Dog Body Language:
Tips to Build a Stronger Bond
with Your Furry Friend
Do you “parley-vous dog”? Understanding dog body language is an essential part of
and is vital to building a stronger bond with your furry friend.
Since dogs can’t talk, it makes what they’re “saying” with their bodies even more important. And, if you’re paying attention, you’ll find that they get their point across loud and clear!
But if you don’t know how to interpret your dog's body language, the result can be a lot of miscommunication. This miscommunication can even turn tragic, such as in cases when a dog is telling you with his body language that he is ill or distressed, or when he is warning you that he’s frightened or intimidated and that he just might bight at any minute. This is why it is very important to supervise the interactions between
dogs and kids,
since children will not understand how to interpret the dog's body language.
Dog body language has a lot of complexities and nuances to it. To understand it in depth, consider reading a book such as Dogspeak: How to Understand Your Dog and Help Him Understand You (Dog Care Companions) or How To Speak Dog: Mastering the Art of Dog-Human Communication
In the meantime, here are some common signals dogs send when "speaking" with their bodies, to get you started on the path to clearer communication with your canine companion.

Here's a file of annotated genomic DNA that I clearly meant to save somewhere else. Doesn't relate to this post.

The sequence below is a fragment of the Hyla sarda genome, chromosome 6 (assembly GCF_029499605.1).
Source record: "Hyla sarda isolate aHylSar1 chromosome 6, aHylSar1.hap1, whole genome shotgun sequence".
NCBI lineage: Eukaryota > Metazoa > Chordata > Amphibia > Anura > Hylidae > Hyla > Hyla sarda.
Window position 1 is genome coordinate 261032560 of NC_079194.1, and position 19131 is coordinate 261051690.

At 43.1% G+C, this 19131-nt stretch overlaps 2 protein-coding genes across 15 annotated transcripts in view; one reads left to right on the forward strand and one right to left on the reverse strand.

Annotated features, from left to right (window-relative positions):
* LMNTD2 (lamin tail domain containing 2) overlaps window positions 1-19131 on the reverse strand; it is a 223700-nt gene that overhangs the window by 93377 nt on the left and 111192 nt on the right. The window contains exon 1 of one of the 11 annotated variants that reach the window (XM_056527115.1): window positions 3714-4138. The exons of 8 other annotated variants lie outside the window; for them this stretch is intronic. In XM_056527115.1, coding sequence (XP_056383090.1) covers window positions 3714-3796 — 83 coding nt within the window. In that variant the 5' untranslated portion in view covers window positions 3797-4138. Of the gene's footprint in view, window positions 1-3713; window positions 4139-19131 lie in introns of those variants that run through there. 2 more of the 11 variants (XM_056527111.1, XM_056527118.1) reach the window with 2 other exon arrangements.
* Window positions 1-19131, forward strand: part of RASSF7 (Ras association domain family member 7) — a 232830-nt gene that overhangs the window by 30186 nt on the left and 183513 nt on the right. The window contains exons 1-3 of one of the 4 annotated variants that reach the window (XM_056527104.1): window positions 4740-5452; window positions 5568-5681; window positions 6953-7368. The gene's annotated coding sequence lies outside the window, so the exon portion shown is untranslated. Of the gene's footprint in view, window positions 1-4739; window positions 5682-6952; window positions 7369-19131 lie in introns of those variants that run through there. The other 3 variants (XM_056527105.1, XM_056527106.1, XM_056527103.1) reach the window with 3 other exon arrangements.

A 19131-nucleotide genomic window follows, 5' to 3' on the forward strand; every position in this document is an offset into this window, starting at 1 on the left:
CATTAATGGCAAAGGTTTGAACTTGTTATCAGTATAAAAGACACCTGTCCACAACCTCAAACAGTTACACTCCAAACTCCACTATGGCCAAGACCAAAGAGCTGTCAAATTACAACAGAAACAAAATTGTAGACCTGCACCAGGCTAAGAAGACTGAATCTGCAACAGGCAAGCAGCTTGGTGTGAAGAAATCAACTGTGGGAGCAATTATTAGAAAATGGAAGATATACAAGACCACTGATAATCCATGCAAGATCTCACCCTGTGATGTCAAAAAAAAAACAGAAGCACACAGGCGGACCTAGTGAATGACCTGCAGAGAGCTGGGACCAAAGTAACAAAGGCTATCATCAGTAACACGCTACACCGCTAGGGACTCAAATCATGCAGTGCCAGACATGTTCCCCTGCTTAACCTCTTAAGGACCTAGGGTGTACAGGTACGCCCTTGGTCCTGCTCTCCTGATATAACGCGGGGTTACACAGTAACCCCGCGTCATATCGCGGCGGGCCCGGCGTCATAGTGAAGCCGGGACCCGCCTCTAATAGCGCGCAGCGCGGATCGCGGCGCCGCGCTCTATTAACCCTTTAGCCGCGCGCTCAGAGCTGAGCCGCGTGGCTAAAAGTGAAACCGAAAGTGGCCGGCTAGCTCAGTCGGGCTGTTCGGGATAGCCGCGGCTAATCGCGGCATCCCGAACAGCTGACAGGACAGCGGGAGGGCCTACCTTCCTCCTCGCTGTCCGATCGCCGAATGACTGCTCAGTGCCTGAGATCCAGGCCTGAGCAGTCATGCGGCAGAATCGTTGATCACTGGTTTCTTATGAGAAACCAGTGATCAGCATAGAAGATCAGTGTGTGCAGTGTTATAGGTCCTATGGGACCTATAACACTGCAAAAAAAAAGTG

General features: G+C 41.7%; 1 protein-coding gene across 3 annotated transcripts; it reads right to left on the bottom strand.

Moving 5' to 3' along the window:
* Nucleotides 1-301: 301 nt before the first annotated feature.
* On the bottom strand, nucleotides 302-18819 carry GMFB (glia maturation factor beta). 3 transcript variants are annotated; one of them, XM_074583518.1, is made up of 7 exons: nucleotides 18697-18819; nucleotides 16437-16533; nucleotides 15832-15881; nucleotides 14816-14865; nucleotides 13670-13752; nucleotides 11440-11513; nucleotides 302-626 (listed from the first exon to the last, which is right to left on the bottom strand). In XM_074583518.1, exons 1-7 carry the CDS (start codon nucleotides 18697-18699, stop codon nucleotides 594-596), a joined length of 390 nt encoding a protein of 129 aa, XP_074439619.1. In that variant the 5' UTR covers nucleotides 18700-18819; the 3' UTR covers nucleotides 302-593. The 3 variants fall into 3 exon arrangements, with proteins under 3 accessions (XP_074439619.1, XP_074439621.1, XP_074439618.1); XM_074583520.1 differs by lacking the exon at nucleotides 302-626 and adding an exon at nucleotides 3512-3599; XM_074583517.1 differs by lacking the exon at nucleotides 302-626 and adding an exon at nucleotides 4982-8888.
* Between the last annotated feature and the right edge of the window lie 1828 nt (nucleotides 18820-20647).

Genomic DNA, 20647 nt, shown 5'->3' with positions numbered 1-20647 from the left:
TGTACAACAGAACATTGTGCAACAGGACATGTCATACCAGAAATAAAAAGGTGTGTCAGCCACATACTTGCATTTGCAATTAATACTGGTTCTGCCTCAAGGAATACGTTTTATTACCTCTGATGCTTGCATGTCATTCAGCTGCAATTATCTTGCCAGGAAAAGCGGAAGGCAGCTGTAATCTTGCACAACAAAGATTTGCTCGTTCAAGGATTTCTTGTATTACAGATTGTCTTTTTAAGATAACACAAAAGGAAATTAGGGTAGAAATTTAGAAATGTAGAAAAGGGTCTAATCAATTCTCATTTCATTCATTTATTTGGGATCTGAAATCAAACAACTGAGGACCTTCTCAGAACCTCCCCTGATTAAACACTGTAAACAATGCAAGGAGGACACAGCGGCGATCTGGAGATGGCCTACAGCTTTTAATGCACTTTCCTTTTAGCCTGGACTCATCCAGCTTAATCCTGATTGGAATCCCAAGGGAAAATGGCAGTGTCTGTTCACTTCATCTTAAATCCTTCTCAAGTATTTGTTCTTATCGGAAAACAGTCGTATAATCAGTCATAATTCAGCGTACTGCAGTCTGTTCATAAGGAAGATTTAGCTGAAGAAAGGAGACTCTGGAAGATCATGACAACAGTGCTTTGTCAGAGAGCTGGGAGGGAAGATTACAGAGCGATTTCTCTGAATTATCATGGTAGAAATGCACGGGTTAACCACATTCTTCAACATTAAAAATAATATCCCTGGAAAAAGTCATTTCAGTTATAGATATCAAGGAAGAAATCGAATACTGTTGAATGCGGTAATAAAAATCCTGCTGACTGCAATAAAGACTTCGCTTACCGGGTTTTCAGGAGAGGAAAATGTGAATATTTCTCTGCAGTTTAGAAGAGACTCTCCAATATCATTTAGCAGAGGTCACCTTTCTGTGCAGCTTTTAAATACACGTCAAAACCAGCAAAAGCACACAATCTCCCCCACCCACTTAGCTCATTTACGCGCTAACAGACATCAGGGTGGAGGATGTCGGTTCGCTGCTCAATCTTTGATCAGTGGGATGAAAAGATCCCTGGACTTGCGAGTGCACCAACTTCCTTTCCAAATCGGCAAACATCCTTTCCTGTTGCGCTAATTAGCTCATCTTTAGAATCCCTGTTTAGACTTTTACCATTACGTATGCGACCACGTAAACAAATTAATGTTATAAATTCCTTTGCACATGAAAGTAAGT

10 Dog Body Language Signs and Their Meanings
- Eyes squinted or half-closed
happy, relaxed, blissful
- Eyes averted, avoiding direct eye contact
- Direct, wide-eyed stare
bold, alert, confident, dominant, controlling
depending on the situation could be a threat or warning of attack
also used to control humans into giving food!
- Lips pulled back, slightly curled
warning sign of annoyance or aggression
- Mouth closed (teeth and tongue are not visible)
attention, interest, appraising the situation
- Mouth relaxed, slightly open (tongue may slightly hang over lower teeth)
the doggy version of a human smile!
- Ears pricked up and pointed forward
can also be a sign of aggression and dominance if combined with facial expressions such as bared teeth and wrinkled nose
more tension in the ears indicates more aggressive feelings in the dog
- Ears in neutral position
- Shoulders lowered, front legs extended, rump elevated
a “play bow” – this is a sign of happiness and your dog saying, “let’s play!”
- Scratching for no apparent reason
a calming gesture to relieve stress and anxiety
Dog parents know how masterfully our dogs can read our human body language. So, let’s return the favor and practice understanding dog body language so that we can forge an even closer bond and level of communication with our canine companions.
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Your Dog: The newsletter for caring dog owners, Cummings School of Veterinary Medicine at Tufts University
Dogspeak: How to Understand Your Dog and Help Him Understand You (Dog Care Companions), from the editors of Pets: Part of the Family
How To Speak Dog: Mastering the Art of Dog-Human Communication, Stanley Coren
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